SINGAPORE – The Workers’ Party leaders involved in running Aljunied-Hougang Town Council (AHTC) were found to be grossly negligent in implementing a process to approve payments to their managing agent, the Court of Appeal said on Wednesday.
The leaders had breached their duty of care by allowing “control failures” to exist in the payments process, the five-member court led by Chief Justice Sundaresh Menon said in a written judgment.
The court said it appeared the town councillors, who included WP chairman Sylvia Lim, then-WP chief Low Thia Khiang and current WP chief Pritam Singh, simply took it on faith that FM Solutions and Services (FMSS) was performing the work it was contracted for and being paid to do.
“There was no actual verification of whether work was done,” the court said. “Ms Lim, Mr Low and Mr Singh testified that their role was more to ensure that the cheque payments tallied with the invoices that they were presented with.”
“Furthermore, the supporting documents relied upon by the chairman and vice-chairman were prepared by FMSS’s personnel, which meant that the signatories were not independently informed other than by persons who were conflicted.”
“For completeness, even though Ms Lim gave evidence that she would, on occasion, take such supporting documents away with her to seek clarification instead of signing the cheque at the chairman’s meetings, it is not the town councillors’ pleaded case that this was the standard practice,” the court added.
FMSS was set up by Ms How Weng Fan and her husband Danny Loh, WP supporters who were later appointed deputy secretary and general manager, and secretary of AHTC, respectively.
The court said that while the town councillors and employees had acted in good faith in appointing FMSS as AHTC’s managing agent, they were also aware of the conflict of interest involved, but failed to address it properly.
“The risk of overpayment or at least improper payments to FMSS was clearly present in the town councillors’ minds,” the court said. “But... the payments process instituted was woefully inadequate.”
The court rejected arguments from the WP leaders that their contract making clear that payments to FMSS were to be in fixed monthly sums meant that there was no room for abuse.
It said: “Payments could have been made of fixed sums, but the possibility of improperly certified works remained.”
A 2016 court-ordered audit of AHTC by accounting firm KPMG found “serious flaws” in the town council’s governance, and highlighted improper payments of $33.7 million to FMSS.
The judgment said that the procedure of making monthly payments according to stipulated rates did not absolve the town councillors from having to see for themselves that the work was done, and such a process created an inherent risk of overpayment or payment for work which was not adequately completed.
The court also assessed a point made by the councillors that a set of standing instructions stipulating that cheques to FMSS had to be signed by the chairman or the vice-chairman constituted an independent check on the payments process. Ms Lim was the chairman of AHTC in 2011, and Mr Low its vice-chairman.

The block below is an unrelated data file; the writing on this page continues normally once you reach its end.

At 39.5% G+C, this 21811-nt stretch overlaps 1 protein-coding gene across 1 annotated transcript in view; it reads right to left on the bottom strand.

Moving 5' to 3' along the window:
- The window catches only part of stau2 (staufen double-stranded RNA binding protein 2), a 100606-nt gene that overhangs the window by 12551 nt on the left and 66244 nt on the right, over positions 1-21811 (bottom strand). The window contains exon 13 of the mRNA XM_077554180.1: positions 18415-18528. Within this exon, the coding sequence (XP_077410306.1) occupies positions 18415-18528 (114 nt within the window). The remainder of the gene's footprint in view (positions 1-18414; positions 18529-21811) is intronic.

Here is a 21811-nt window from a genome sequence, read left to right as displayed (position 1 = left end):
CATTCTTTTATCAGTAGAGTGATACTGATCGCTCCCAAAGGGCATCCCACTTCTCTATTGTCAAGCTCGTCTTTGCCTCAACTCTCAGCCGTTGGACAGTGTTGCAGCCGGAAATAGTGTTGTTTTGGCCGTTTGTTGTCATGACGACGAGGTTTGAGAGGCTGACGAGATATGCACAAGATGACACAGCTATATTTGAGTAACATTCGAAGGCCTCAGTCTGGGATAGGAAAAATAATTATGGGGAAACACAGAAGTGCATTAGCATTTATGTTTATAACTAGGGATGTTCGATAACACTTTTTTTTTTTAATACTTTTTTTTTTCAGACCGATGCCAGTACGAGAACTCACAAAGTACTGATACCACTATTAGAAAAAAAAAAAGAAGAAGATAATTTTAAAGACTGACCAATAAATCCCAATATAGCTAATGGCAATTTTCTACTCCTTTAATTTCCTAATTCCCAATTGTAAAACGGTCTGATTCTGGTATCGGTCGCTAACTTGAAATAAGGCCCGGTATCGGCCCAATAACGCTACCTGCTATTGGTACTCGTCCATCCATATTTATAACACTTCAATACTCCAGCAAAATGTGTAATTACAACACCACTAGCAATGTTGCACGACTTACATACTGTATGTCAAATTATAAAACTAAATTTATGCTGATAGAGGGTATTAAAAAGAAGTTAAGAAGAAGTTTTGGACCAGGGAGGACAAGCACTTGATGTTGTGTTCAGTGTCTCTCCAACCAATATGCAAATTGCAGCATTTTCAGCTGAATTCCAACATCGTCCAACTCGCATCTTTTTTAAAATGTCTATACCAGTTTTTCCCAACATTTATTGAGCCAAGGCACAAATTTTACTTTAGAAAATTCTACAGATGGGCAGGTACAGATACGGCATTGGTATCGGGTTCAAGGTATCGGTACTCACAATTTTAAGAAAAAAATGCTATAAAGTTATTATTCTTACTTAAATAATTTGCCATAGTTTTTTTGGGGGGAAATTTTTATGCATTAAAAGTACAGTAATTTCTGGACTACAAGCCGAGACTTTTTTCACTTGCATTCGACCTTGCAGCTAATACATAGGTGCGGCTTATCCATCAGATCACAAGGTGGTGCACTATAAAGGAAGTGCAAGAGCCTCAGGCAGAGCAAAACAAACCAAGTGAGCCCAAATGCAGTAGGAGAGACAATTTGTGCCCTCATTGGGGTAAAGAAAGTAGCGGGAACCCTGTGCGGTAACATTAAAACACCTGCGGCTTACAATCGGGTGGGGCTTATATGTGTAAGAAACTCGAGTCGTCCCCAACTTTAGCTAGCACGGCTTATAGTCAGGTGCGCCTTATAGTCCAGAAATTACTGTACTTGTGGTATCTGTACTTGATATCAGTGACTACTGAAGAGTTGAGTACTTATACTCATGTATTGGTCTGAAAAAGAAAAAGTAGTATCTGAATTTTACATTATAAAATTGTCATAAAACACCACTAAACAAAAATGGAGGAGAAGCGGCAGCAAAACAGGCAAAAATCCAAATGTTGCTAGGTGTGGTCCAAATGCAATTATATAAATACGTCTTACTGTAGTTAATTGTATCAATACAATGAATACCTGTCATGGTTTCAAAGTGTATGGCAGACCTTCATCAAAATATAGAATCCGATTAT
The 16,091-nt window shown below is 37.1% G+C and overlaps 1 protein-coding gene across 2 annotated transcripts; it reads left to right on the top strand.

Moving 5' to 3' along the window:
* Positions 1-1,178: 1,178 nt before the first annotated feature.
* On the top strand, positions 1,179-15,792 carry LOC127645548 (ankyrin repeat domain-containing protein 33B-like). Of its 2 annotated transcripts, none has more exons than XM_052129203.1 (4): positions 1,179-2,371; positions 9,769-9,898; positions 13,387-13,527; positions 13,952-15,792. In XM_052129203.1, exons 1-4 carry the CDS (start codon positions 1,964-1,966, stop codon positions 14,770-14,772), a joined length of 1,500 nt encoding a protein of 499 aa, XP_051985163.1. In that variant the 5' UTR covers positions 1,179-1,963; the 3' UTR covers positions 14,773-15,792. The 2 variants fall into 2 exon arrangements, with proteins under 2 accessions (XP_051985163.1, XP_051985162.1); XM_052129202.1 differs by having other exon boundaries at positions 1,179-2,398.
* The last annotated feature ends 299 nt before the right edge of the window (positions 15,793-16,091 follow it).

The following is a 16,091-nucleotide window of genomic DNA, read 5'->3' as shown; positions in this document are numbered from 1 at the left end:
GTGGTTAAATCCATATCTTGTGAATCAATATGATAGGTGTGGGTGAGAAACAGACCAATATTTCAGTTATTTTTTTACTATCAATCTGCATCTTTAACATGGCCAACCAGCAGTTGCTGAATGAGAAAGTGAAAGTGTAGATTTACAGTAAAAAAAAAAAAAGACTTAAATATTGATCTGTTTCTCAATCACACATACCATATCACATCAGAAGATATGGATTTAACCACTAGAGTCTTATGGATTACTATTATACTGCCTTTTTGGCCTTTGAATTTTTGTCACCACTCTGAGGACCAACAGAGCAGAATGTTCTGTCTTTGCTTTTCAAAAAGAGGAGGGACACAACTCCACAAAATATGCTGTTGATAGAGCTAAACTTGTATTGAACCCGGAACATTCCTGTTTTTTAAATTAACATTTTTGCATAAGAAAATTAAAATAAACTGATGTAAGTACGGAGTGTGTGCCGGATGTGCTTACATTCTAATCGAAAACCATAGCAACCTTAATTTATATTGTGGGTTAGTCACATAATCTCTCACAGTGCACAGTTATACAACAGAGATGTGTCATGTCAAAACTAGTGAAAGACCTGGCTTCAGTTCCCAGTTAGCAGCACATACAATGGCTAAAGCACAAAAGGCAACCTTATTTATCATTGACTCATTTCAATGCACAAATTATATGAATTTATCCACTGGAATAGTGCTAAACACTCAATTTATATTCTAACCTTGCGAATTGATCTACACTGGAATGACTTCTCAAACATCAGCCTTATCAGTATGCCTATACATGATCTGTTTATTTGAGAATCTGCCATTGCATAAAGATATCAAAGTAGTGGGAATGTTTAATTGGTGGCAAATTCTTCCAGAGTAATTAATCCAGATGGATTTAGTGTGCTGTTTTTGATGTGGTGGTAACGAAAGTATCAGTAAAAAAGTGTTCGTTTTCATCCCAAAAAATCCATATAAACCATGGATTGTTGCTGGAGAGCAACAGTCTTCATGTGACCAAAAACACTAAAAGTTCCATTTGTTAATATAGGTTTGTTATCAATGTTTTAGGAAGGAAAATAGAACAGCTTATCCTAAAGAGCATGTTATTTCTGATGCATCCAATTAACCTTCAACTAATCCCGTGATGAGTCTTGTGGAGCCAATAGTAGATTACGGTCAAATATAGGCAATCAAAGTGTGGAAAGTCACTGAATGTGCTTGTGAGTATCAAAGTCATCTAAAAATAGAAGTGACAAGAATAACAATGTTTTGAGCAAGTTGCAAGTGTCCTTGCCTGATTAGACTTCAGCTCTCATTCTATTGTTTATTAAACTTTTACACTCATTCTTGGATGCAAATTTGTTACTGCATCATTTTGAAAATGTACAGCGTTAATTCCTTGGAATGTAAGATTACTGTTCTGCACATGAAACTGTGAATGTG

The town councillors had said these standing instructions were regarded as a sufficient check as the chairman or the vice-chairman had to satisfy themselves that the cheques they were signing were justified.
The court pointed to evidence submitted by KPMG forensic partner Owen Hawkes that said it was unlikely that either the chairman or the vice-chairman of AHTC would have been independently informed about whether FMSS’s invoices were appropriate or justified.
It also said that AHTC did not have the processes in place to independently and objectively assess the level of service provided by FMSS and Mr Loh’s related company FMSI.
It said: “Accordingly, the extent of this risk cannot be overstated. Yet, this state of affairs was allowed to persist for at least three years.” The court noted that in that period of time, AHTC disbursed over $23 million under contracts with FMSS and FMSI.
“We are thus unable to see how such conduct that amounted to gross negligence can be said to have been done in good faith,” it added.
The judgment also examined AHTC’s dealings with third-party contractors.
It found that while the councillors acted in good faith in dealing with firms LST Architects, Titan and J Keart, they were negligent in dealing with engineering companies Red-Power, Digo and Terminal 9.
The court noted that AHTC had, in April 2012, called for a tender for some maintenance works, and Red-Power was the sole tenderer. On June 11, 2012, it was awarded a term contract for three years even though AHTC had the option to extend its existing contracts with Digo and Terminal 9 for the same services at significantly cheaper rates.
It said: “Ms Lim made no attempt to explain why she did not decide to renew the contracts with Digo and Terminal 9 for AHTC, despite the significantly cheaper rates, or even if she knew that the rates were cheaper.”
The court found that Ms Lim had failed to prove that she acted in good faith when she chose not to renew the contracts with Digo and Terminal 9. It said these actions constituted a breach of her duty of skill and care owed to AHTC, and that she is liable in negligence in this respect.
Read the full judgment at https://www.elitigation.sg/gd/s/2022_SGCA_72